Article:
North Shore trails to hike close to home
Higher ground. That’s where to head when a tsunami of late-summer heat wallops the city. Ascend a forested pathway to find sanctuary. With that in mind, here is a trio of North Shore forays recently trail-tested by the Georgia Straight, all with the added advantage of being reachable by public transit.
First up: the 3.3-kilometre BCMC Trail on Grouse Mountain. Although a forest canopy shades this route, the tradeoff is that stands of Douglas fir all but cloak views of the surrounding Capilano watershed and North Vancouver. The origins of this trail stretch back more than a century, to 1910, when the fledgling B.C. Mountaineering Club acquired land on Grouse Mountain and built a cabin whose site has long since been reclaimed by nature. During subsequent decades, climbers used the hut as a base for exploring higher regions of what was then called the Britannia Range.
These days, the BCMC Trail acts as the eastern bridesmaid to the Grouse Grind. In fact, both trails originate from almost the same departure point and converge at a jackpot viewpoint below Grouse Mountain’s Peak Chalet. Rougher, though equally well marked, the slightly longer BCMC Trail draws fewer hikers than the renowned Grind. That’s a plus. No one posts their best times on this trail; no would-be record beaters elbow past.
Instead, enjoy a heart-rate-accelerating workout at your own pace rather than being swept along on the wave of humanity that surges up the Grind. This is a trail where people stop to exchange impressions. “We’re here because our host recommended it over the Grind,” Catherine Hoofd, from Belgium, told the Straight. The molecular-biology research engineer and her partner, Gilles Delnee, had just arrived in Vancouver for a two-year stint at UBC. “This trail is just what we had in mind,” she declared.
Not everyone has the inclination, let alone the knee strength, to hike the trail both ways. Those who do may well find themselves hobbling and wobbling for days afterward. For a price, a descent on Grouse Mountain’s Skyride gondola is a painless option. Either way, the rewards linger. Back at sea level, lift your eyes and marvel as you measure your accomplishment against the top of the Cut ski run, where the BCMC Trail tops out. You did it.
The same feel-good vibe lingers after you bag Lynn Peak, except, unlike neighbouring Grouse Mountain, its summit isn’t lit up. Ghostly visages of ancient cedars line the 8.8-kilometre round-trip route in Lynn Headwaters Regional Park. The tall, hollow stumps provide perfect hiding places for wildlife such as downy woodpeckers—and youngsters such as Shawn and Justin Nordlund, who laid in wait to spook their RCMP constable father, Chris.
“This is the first time I’ve brought my boys here,” the Coquitlam resident said while making the descent from Lynn Peak’s mosquito-infested granite top. Nordlund related that his regular beat is the rural hinterland around Pitt Lake. He agreed that although the Lynn Peak route is much longer than the BCMC Trail, it compensates with a gentler incline plus the benefit of delivering visitors to a grove of massive firs dubbed the Enchanted Forest. There’s nothing oversold about the experience of standing beside a thickly grooved bark column whose branches only begin to sprout three storeys above. Digest that while enjoying a lunch break at the nearby viewpoint that overlooks the Seymour River Valley.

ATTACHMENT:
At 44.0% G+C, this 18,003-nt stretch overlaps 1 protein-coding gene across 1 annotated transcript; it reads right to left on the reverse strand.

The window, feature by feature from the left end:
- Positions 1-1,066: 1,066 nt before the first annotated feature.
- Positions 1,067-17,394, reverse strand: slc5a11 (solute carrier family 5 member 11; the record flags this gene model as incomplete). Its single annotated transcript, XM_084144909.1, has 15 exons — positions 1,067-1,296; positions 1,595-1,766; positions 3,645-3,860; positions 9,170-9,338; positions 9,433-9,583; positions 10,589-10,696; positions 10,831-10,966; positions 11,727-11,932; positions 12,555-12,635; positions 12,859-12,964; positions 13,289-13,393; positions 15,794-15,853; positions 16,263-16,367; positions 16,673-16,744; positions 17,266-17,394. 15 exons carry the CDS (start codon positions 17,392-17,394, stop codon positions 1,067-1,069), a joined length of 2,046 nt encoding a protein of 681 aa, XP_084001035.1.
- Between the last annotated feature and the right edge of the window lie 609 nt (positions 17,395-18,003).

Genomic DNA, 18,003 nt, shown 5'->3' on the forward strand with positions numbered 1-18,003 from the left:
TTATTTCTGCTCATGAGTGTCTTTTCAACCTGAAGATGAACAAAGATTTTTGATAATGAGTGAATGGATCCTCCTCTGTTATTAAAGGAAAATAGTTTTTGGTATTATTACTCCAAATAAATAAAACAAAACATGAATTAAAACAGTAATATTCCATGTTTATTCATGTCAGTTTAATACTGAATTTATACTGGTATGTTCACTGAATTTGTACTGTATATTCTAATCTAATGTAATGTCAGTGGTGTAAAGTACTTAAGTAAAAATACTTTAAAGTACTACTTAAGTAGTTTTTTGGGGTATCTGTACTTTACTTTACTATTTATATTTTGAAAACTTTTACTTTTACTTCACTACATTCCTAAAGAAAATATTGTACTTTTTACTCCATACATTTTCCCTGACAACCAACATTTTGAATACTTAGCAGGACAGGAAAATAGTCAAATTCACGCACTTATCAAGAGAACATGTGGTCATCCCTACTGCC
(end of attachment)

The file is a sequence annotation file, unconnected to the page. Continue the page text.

When it comes to measuring oneself against living wooden pillars while exulting in cool breezes carried along by a mountain stream, nothing surpasses West Vancouver’s seven-kilometre (or shorter) Brothers Creek Loop trail. Gentler by far than the BCMC and Lynn Peak trails, pathways lead along both sides of the creek’s canyon through stands of ancient western red cedars and Douglas firs whose roots drink deep from the bubbling waters.
Compared to other North Shore trails whose pathways follow rocky creek beds, Brothers’ twin routes are smoother, particularly along the former logging road that ribbons the creek’s east bank. Bridges span the clear waterway in three places and offer the choice of parcelling up a visit into shorter or longer loop journeys. Swimming holes beneath the bridges provide welcoming oases for biding time on fading summer days as spokes of sunlight shaft down.
For a full-immersion session, dip yourself from head to toe in either of two small lakes, Blue Gentian and Lost, set a short distance apart above Third Bridge. Twin cameos of brightness in an otherwise sheltered green landscape, these swimming holes are unequalled on the North Shore. The challenge is not so much acclimatizing to the lakes’ cool temperatures as finding an approach through their lily-pad-encircled shorelines.
Keep in mind that a quest for higher ground favours the bold over the squeamish every time.
Access: Ride the scenic SeaBus from Waterfront Station to Lonsdale Quay, then take the #232 and #236 bus to the Grouse Mountain parking lot or the #228 Lynn Valley to Intake Road, one kilometre from the entrance to Lynn Headwaters Regional Park. The #254 British Properties bus to the Brothers Creek trailhead on Millstream Road leaves from the Park Royal Shopping Centre in West Vancouver. (Take the #250 Horseshoe Bay blue bus from in front of the Bay downtown to get over the Lions Gate Bridge to the centre.) For bus schedules and information, visit the TransLink website. Weather in the mountains can change quickly, so pack North Shore Rescue’s 10 essentials, listed at North Shore Rescue's website.